EbonyJanice holds a B.A. in Cultural Anthropology and Political Science and a Master of Arts in Social Change with a concentration in Spiritual Leadership, Womanist Theology, and Racial Justice. She is the founder of Black Girl Mixtape, a multi-platform safe think-space centering the intellectual and creative authority of black women in the form of a lecture series, an online learning institute, and a creative collaborative.

    EbonyJanice is also the founder of Dream Yourself Free, a Spiritual Mentoring project focused on black women's healing, dreaming, ease, play, and wholeness as their activism and resistance work.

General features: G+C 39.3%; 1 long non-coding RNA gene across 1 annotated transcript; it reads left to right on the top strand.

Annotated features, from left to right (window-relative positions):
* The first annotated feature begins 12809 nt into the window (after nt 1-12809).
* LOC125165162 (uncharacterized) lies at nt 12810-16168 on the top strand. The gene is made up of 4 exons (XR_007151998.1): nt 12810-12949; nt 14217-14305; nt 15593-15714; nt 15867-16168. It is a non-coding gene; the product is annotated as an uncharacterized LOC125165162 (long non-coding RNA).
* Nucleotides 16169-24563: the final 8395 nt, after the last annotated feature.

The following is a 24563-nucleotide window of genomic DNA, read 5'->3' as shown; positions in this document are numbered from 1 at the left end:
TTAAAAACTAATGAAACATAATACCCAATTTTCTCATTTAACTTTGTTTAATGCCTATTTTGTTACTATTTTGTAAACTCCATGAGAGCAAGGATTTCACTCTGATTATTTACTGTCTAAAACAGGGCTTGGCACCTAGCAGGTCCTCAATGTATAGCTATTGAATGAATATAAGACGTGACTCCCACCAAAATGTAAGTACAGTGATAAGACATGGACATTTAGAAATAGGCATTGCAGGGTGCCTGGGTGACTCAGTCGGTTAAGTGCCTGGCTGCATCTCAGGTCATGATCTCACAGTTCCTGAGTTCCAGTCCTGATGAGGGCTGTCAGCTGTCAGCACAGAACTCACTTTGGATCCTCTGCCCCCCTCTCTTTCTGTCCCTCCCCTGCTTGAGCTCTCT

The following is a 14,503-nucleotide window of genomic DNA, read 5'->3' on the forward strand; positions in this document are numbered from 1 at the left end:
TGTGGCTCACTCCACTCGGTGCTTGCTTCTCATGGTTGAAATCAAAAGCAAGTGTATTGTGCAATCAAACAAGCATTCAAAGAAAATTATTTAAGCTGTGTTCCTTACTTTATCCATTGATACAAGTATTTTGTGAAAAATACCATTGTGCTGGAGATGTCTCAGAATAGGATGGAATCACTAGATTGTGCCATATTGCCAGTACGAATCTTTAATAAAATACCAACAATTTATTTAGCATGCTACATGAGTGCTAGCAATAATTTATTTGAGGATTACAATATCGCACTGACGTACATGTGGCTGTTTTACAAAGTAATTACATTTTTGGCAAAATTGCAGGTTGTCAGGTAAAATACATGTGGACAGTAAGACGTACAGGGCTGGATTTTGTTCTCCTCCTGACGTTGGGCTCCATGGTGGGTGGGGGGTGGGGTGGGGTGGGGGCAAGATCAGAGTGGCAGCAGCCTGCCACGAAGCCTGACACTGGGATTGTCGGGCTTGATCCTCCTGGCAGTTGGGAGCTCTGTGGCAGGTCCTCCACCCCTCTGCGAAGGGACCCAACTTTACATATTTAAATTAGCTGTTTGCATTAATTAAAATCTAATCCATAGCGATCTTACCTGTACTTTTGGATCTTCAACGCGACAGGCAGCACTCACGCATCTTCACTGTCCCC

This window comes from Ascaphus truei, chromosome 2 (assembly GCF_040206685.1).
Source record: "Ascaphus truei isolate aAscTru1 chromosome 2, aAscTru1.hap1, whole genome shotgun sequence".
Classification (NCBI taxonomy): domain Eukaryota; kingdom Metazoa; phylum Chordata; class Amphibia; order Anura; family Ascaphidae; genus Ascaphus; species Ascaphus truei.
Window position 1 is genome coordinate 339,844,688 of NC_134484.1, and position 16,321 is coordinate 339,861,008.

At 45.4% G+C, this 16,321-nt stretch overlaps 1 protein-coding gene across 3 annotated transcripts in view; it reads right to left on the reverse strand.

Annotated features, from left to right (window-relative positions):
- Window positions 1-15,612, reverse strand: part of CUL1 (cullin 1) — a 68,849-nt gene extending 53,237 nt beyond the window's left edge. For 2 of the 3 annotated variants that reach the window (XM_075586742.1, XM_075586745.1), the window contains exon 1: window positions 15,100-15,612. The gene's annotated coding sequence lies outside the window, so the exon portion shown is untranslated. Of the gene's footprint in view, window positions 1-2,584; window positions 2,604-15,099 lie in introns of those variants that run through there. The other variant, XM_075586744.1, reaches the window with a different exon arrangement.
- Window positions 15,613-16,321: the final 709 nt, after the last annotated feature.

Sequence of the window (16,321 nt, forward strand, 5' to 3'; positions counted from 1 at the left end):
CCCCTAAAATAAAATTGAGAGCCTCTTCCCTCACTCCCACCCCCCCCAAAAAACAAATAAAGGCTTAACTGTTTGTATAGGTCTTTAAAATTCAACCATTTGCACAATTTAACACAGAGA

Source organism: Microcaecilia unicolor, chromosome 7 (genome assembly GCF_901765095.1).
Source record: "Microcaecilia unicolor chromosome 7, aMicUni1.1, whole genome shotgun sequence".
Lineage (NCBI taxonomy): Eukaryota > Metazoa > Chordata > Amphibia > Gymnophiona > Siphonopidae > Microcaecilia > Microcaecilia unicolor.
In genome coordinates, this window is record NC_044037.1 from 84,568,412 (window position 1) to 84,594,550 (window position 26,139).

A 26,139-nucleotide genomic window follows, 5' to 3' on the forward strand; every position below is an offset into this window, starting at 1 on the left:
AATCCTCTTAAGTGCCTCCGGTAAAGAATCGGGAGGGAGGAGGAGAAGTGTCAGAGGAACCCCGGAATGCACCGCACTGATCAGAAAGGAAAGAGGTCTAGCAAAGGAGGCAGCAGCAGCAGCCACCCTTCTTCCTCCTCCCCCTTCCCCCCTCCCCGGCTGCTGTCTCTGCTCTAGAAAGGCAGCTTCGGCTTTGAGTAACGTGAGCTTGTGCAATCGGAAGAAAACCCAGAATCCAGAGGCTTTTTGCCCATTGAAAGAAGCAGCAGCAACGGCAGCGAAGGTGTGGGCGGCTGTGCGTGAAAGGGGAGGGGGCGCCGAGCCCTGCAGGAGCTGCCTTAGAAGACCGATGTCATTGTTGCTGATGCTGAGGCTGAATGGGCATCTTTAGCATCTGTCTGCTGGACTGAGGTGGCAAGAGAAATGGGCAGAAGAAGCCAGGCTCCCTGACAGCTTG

• We Want to Do More Than Survive: Abolitionist Teaching and the Pursuit of Educational Freedom by Bettina L. Love
    $16.00
    Drawing on personal stories, research, and historical events, an esteemed educator offers a vision of educational justice inspired by the rebellious spirit and methods of abolitionists.

    Drawing on her life’s work of teaching and researching in urban schools, Bettina Love persuasively argues that educators must teach students about racial violence, oppression, and how to make sustainable change in their communities through radical civic initiatives and movements. She argues that the US educational system is maintained by and profits from the suffering of children of color. Instead of trying to repair a flawed system, educational reformers offer survival tactics in the forms of test-taking skills, acronyms, grit labs, and character education, which Love calls the educational survival complex.